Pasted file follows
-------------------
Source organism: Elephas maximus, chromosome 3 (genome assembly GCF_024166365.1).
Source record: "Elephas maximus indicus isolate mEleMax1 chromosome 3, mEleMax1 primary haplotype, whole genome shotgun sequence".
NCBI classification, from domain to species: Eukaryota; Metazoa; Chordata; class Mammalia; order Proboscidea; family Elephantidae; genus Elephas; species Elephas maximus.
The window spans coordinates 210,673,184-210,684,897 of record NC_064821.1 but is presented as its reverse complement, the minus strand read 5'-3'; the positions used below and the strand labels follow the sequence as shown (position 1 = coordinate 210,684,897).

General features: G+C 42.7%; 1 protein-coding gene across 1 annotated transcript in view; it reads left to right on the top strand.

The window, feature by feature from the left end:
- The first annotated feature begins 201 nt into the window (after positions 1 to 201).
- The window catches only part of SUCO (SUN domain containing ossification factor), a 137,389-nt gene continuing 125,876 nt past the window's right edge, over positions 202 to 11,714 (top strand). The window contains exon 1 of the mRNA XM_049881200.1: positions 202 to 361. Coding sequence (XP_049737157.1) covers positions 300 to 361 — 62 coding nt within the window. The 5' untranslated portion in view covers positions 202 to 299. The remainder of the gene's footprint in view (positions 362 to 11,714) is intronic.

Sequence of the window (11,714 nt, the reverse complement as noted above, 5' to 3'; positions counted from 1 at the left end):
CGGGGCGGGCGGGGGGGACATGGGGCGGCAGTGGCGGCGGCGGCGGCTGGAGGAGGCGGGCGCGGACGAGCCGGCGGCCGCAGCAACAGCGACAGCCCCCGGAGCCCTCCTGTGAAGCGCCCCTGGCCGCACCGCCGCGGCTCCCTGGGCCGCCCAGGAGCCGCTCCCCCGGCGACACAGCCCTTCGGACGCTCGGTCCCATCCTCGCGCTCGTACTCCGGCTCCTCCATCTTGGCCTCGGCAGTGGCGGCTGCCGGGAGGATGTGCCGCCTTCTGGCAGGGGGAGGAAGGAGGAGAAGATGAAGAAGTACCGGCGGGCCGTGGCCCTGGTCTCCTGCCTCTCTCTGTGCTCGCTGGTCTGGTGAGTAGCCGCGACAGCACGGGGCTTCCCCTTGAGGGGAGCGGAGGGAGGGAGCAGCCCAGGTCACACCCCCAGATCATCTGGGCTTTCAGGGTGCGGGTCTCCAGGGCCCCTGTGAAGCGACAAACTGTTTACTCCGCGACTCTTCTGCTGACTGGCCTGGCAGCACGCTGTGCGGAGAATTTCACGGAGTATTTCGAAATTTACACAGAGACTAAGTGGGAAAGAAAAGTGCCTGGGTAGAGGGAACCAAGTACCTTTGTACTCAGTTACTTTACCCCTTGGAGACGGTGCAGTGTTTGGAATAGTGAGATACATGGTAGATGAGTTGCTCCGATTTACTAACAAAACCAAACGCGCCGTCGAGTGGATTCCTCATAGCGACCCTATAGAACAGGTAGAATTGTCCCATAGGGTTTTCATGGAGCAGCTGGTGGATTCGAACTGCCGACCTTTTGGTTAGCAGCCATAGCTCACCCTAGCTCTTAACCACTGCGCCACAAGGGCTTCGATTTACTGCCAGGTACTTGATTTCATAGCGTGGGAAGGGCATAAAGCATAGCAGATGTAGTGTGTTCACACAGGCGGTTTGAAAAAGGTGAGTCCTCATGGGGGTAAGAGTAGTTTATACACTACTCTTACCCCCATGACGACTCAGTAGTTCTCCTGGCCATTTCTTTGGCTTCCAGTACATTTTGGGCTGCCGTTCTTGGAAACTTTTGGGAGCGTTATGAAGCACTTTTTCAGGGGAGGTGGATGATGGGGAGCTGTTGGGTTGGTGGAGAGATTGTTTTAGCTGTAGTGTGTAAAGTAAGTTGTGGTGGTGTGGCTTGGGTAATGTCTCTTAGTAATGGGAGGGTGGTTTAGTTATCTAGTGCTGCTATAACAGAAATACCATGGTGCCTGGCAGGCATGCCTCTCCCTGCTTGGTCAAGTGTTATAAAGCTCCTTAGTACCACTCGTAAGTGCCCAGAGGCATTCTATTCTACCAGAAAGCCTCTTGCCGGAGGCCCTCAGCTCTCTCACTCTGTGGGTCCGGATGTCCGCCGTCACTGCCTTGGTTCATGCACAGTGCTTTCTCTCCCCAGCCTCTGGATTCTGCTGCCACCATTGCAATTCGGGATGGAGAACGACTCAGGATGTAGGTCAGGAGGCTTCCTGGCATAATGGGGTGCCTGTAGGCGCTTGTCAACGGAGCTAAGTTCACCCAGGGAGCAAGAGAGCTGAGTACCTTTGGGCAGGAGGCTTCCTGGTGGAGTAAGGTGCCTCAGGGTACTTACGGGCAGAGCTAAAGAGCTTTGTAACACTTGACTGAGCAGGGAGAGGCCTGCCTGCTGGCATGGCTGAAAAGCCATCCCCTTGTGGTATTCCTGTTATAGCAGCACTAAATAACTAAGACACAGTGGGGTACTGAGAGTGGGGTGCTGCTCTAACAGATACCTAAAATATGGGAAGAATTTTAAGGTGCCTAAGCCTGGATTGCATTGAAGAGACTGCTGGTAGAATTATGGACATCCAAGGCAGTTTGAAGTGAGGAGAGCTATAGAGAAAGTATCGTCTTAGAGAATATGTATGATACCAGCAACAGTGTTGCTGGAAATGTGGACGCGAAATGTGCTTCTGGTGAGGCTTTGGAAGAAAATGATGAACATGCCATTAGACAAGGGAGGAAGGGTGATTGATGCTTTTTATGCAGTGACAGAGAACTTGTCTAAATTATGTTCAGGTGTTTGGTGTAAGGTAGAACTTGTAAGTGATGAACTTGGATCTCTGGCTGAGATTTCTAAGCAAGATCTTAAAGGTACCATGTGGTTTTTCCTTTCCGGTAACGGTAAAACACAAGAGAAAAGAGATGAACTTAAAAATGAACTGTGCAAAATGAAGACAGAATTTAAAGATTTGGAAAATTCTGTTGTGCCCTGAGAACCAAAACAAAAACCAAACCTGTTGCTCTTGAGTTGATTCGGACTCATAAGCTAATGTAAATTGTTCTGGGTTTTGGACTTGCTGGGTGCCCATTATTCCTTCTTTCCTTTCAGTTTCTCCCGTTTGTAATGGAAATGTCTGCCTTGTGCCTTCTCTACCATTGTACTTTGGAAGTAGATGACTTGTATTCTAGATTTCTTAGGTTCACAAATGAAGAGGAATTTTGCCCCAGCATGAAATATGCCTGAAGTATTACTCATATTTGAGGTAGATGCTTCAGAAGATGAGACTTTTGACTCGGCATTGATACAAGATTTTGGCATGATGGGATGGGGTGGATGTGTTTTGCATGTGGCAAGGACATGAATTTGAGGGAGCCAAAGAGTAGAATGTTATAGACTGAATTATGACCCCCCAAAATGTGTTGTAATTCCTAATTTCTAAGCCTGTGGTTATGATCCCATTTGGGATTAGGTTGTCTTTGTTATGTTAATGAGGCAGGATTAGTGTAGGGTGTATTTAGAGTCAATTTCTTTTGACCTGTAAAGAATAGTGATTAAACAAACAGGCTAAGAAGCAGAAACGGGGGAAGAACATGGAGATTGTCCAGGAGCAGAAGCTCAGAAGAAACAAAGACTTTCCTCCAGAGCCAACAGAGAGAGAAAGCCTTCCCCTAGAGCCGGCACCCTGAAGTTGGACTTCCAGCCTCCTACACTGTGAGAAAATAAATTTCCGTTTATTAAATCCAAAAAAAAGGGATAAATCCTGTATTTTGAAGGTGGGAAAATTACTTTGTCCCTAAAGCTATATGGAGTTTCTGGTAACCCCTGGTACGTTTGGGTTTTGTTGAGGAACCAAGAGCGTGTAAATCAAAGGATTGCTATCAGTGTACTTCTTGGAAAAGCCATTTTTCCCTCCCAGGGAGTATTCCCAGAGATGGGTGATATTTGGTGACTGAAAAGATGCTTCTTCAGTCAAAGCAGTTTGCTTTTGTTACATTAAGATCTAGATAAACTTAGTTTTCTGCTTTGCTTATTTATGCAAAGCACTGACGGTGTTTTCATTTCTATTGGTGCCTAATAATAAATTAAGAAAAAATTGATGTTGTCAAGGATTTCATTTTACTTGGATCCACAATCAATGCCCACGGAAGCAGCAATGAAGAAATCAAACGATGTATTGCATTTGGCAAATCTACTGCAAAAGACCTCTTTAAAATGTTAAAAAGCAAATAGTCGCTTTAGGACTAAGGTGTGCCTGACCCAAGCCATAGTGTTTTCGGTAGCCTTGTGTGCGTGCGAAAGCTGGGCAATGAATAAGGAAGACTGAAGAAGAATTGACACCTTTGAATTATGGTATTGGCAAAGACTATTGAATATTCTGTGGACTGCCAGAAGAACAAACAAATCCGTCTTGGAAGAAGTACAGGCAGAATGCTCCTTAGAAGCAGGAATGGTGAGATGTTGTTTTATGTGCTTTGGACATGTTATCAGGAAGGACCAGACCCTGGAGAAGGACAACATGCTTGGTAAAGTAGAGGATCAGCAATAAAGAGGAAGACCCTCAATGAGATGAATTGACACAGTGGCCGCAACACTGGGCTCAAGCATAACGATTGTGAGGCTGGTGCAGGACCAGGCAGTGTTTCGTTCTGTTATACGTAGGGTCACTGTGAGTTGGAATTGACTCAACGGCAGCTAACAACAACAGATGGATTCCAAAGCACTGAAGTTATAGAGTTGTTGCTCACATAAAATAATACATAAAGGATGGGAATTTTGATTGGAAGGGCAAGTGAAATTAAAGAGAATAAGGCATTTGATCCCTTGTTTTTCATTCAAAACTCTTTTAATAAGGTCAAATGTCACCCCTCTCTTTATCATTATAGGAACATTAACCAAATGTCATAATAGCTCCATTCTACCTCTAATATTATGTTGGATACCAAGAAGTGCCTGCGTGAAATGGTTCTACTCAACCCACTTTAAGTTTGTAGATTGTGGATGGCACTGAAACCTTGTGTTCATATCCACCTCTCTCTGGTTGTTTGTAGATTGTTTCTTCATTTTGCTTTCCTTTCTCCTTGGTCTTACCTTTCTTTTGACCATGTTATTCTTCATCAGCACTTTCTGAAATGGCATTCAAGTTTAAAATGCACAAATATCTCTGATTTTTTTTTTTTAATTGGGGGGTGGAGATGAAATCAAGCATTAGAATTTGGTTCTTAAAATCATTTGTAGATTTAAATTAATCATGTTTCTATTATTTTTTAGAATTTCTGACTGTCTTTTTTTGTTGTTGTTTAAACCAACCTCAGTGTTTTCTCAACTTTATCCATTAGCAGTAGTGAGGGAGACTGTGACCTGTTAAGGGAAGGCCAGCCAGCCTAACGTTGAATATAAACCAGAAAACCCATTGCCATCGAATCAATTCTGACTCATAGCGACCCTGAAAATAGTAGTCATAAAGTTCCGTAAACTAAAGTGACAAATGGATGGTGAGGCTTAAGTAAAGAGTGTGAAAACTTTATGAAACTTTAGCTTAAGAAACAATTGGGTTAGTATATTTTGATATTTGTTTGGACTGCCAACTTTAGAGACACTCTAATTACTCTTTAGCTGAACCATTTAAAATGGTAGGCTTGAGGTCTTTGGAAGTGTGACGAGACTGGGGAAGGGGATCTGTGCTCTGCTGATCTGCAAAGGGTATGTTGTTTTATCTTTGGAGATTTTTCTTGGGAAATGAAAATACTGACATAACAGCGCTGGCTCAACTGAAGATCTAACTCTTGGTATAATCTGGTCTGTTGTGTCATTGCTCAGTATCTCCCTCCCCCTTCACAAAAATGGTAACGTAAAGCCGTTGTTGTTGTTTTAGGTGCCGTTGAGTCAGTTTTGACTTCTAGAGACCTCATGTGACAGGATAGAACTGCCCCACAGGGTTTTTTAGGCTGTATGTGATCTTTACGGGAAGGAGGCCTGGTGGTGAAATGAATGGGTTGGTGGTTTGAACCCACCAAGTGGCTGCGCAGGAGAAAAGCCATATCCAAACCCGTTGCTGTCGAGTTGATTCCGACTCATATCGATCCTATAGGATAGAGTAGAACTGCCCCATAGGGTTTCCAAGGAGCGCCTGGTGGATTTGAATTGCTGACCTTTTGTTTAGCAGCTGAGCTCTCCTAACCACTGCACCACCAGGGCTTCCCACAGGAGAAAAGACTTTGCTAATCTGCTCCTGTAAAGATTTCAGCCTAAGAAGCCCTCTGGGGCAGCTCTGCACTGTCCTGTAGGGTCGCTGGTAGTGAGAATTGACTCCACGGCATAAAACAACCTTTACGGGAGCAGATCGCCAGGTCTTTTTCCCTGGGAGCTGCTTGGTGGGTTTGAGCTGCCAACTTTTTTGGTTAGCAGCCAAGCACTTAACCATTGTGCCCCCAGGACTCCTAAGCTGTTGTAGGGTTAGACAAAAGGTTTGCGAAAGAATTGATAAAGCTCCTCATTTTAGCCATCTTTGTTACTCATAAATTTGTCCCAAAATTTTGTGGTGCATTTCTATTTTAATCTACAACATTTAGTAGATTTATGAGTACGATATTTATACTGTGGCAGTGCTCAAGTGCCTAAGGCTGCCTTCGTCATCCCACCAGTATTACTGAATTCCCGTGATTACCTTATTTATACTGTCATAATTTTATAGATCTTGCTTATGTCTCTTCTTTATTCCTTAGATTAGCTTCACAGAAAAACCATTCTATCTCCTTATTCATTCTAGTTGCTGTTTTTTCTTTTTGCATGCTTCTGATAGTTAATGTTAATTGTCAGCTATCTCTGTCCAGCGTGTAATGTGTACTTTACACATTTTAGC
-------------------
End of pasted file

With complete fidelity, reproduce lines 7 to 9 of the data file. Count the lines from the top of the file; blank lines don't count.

- The first annotated feature begins 201 nt into the window (after positions 1 to 201).
- The window catches only part of SUCO (SUN domain containing ossification factor), a 137,389-nt gene continuing 125,876 nt past the window's right edge, over positions 202 to 11,714 (top strand). The window contains exon 1 of the mRNA XM_049881200.1: positions 202 to 361. Coding sequence (XP_049737157.1) covers positions 300 to 361 — 62 coding nt within the window. The 5' untranslated portion in view covers positions 202 to 299. The remainder of the gene's footprint in view (positions 362 to 11,714) is intronic.

Sequence of the window (11,714 nt, the reverse complement as noted above, 5' to 3'; positions counted from 1 at the left end):